He's clearly a great offensive coach and only a good head coach, but he is a good head coach and not the worst ever, as some accuse him of (I think because they don't like his face).

by Mehllageman56 (not verified) :: Sun, 07/07/2013 - 2:35pm

The dungy index was interesting. Af first I was suprised at how low Rex Ryan was, but then I realized his first season had the same record as the year before, and that playoff wins were discounted. The real suprise was how low Herm Edwards was: third from last, below Rich Kotite.

by JoeyHarringtonsPiano :: Sun, 07/07/2013 - 4:26pm

Fascinating read. I like the idea put forward by some of the commenters on that website: an analysis of how various quarterbacks kept getting starting jobs after decisively demonstrating an inability to quarterback (looking at you Joey Harrington...and Kim McQuilkin, egad, his stats are nausea-inducing).

by Tom Gower :: Sun, 07/07/2013 - 6:35pm

Harrington's not too hard. The Lions gave him a couple years as a starter after they took him early in the draft-pretty reasonable. Then he won the "backup quarterback on a team whose starter is lost" award two years in a row, in Miami and Atlanta. I don't begrudge Miami and Atlanta for signing him-they never intended him to start for them, he was probably one of the 64 best quarterbacks in the NFL (he wasn't Ryan Leaf-bad, just consistently thoroughly mediocre) and taking a modestly-priced flier on a backup/reclamation project is rarely a clearly wrong move. I mean, David Carr's still kicking around, we just don't think about him because he hasn't started a game since 2007.

by Dean :: Mon, 07/08/2013 - 9:23am

Great stuff! It's actually a thought I've had many times over the years. Just how DID this guy get 3 shots?

We frequently lambast a team for hiring "retreads," but it frequently works. If you take a look at the last 15 years worth of Super Bowls, you find the winning coach comes from two possible categories. The first is the newly promoted assistant getting his first head coaching job at any level. The second is the "retread." The guy who didn't win a championship the first time around sometimes does in his second. Bill Belichick. Tony Dungy. Jon Gruden. Mike Shanahan. I'm missing one. But at the time they're hired, these men all have basically the same qualifications as Campbell circa 1982.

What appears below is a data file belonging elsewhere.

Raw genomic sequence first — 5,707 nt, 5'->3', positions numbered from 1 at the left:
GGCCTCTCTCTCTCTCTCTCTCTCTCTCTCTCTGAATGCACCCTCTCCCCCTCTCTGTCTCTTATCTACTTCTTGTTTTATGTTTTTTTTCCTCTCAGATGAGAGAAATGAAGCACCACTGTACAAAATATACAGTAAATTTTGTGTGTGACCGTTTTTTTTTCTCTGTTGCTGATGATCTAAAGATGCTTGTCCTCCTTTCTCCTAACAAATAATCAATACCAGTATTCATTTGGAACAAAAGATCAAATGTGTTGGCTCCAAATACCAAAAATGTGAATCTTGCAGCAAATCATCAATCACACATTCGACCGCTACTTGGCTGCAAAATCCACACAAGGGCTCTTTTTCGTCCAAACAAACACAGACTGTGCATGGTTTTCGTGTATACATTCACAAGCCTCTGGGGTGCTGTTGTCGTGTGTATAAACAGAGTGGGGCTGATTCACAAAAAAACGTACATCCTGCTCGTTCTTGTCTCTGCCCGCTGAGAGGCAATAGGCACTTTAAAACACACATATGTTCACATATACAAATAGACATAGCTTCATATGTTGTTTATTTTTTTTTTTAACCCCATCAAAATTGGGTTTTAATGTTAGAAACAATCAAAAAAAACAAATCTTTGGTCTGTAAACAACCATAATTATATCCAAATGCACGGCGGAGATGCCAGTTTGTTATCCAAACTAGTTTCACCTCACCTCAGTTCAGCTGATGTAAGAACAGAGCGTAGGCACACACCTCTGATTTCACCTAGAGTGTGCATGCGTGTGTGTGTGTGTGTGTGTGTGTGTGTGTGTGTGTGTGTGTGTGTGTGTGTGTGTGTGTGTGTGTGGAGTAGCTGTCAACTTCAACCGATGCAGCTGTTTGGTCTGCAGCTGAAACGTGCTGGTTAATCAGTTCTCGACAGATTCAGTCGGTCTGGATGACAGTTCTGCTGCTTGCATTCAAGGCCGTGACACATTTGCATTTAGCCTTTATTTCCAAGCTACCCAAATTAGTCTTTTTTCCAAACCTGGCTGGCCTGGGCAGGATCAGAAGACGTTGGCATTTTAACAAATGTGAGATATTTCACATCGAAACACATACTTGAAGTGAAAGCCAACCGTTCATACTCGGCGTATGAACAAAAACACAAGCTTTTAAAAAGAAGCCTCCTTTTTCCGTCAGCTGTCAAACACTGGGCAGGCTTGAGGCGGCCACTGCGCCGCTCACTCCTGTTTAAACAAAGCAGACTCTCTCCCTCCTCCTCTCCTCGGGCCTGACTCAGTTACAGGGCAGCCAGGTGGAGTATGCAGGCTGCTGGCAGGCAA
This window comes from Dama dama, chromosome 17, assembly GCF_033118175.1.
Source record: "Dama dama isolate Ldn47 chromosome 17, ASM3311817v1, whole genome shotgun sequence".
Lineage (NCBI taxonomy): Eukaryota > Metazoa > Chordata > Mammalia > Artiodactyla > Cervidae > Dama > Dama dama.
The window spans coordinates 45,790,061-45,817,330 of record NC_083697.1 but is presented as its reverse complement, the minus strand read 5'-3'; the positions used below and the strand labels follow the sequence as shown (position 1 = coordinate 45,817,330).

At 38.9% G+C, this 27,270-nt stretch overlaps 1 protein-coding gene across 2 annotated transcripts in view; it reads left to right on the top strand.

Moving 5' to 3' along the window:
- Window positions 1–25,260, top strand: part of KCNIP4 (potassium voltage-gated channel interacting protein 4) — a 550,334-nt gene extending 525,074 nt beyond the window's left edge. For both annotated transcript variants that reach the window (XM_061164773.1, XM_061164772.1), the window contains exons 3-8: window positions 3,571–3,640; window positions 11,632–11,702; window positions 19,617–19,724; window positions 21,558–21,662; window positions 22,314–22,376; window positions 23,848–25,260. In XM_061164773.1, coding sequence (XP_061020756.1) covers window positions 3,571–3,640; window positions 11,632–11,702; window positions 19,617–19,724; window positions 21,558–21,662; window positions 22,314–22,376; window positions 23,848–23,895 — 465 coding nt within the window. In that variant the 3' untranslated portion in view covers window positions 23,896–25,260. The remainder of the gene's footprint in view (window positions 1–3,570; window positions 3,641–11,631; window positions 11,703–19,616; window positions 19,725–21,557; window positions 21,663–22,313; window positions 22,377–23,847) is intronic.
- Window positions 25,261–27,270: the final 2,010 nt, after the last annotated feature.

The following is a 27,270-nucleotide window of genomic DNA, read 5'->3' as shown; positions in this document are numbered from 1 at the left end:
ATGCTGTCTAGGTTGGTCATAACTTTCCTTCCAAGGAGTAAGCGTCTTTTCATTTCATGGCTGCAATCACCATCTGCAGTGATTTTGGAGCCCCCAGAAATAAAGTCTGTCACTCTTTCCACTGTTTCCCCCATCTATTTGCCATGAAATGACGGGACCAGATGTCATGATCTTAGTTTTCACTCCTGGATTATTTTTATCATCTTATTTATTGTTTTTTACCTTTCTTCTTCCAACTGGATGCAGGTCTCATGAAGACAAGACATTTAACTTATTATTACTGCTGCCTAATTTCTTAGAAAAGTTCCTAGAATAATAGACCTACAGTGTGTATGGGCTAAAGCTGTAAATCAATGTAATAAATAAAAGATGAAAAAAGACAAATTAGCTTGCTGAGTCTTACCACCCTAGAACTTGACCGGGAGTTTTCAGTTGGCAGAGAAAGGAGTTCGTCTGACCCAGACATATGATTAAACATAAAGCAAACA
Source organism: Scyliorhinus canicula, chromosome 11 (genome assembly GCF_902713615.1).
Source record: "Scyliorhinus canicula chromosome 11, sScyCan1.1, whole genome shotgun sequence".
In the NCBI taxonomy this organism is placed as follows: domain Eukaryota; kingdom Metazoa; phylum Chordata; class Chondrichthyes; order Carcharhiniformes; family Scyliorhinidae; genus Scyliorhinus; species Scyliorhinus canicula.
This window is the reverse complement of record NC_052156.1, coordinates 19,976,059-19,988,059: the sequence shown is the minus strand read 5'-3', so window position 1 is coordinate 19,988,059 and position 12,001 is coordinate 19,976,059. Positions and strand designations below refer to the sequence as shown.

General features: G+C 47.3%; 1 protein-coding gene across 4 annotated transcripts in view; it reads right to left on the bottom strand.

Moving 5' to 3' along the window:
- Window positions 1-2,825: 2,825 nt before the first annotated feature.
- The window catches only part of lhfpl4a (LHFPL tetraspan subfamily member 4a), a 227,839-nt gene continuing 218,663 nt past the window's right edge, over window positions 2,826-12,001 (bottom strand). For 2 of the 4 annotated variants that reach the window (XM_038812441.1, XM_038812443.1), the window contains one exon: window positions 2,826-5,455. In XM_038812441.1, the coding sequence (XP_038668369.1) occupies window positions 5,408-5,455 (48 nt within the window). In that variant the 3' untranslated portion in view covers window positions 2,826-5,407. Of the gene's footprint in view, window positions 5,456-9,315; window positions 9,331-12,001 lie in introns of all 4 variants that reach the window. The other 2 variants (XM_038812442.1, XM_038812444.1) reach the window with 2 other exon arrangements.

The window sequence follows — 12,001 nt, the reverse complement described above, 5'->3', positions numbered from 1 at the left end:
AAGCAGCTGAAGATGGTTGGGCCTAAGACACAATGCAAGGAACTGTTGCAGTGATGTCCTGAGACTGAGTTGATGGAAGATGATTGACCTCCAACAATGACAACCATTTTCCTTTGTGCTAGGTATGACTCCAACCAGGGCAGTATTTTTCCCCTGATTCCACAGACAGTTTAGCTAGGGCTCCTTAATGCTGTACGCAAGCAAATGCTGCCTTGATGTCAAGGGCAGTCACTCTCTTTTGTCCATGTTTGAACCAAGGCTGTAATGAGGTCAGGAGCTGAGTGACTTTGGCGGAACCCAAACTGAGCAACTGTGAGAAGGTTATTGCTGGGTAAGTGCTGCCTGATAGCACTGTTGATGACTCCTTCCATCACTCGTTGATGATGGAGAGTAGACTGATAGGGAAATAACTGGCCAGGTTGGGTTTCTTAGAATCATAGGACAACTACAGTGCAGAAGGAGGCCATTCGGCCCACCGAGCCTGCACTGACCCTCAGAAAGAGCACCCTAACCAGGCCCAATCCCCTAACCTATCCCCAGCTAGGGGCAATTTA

On a side note, no coach has ever won a Super Bowl and then gone on to coach another team to a Super Bowl victory. Even if you broaden the scope to NFL Championship Game in the pre Super Bowl era, you still only get 1 instance (Weeb Ewbank) in 80+ years of history. Likewise, no coach, regardless of previous success, has won a championship in his third (or greater) NFL head coaching gig.

So as much as Big Media hates the retread, they're statistically the most likely candidate to turn your team around.

by Shattenjager :: Mon, 07/08/2013 - 9:57am

Dick Vermeil also didn't win a championship at his first stop but did at his second. He, of course, is not a typical retread (or a typical anything else as an NFL coach), but he fits that criterion. So does Tom Coughlin, who is a more typical retread.

by JoeyHarringtonsPiano :: Mon, 07/08/2013 - 10:02am

I don't begrudge teams hiring "retreads", but I'm not sure Cambpell belongs in that category, because unlike the other coaches you mentioned, he had no success prior to entering the Retread Category.

by Dean :: Mon, 07/08/2013 - 10:11am

Good point. Many coaches had limited success in their first stint only to do better their second time around. Perhaps they learn from their mistakes? But just because you get a first chance does NOT mean that you deserve a second chance. Statistics can guide us, but they are merely a useful companion piece. They don't replace thinking.

by RickD :: Wed, 07/10/2013 - 2:25am

Gee, who are you missing.

Here's a hint:

Excuse me while I light myself on fire.

(Coughlin coached the Jaguars before the Giants.)

by Shattenjager :: Mon, 07/08/2013 - 11:52am

Thanks to everyone who has read or reads in the future, whether you comment somewhere or not.

It was fun to research and write, plus it gave me a reason to tweet at Amanda Palmer, which is always good. I'm glad to know that some people have appreciated it. I do hope it was more fun than reading about Aaron Hernandez yet again.

by wr (not verified) :: Mon, 07/08/2013 - 3:05pm

" I do hope it was more fun than reading about Aaron Hernandez yet again. "

You need not set such a low bar for yourself. :)

by ??????? ?? ?? 2013 (not verified) :: Thu, 01/09/2014 - 4:48pm

Aw, this was a very good post. Spending some time and actual effort to create a good article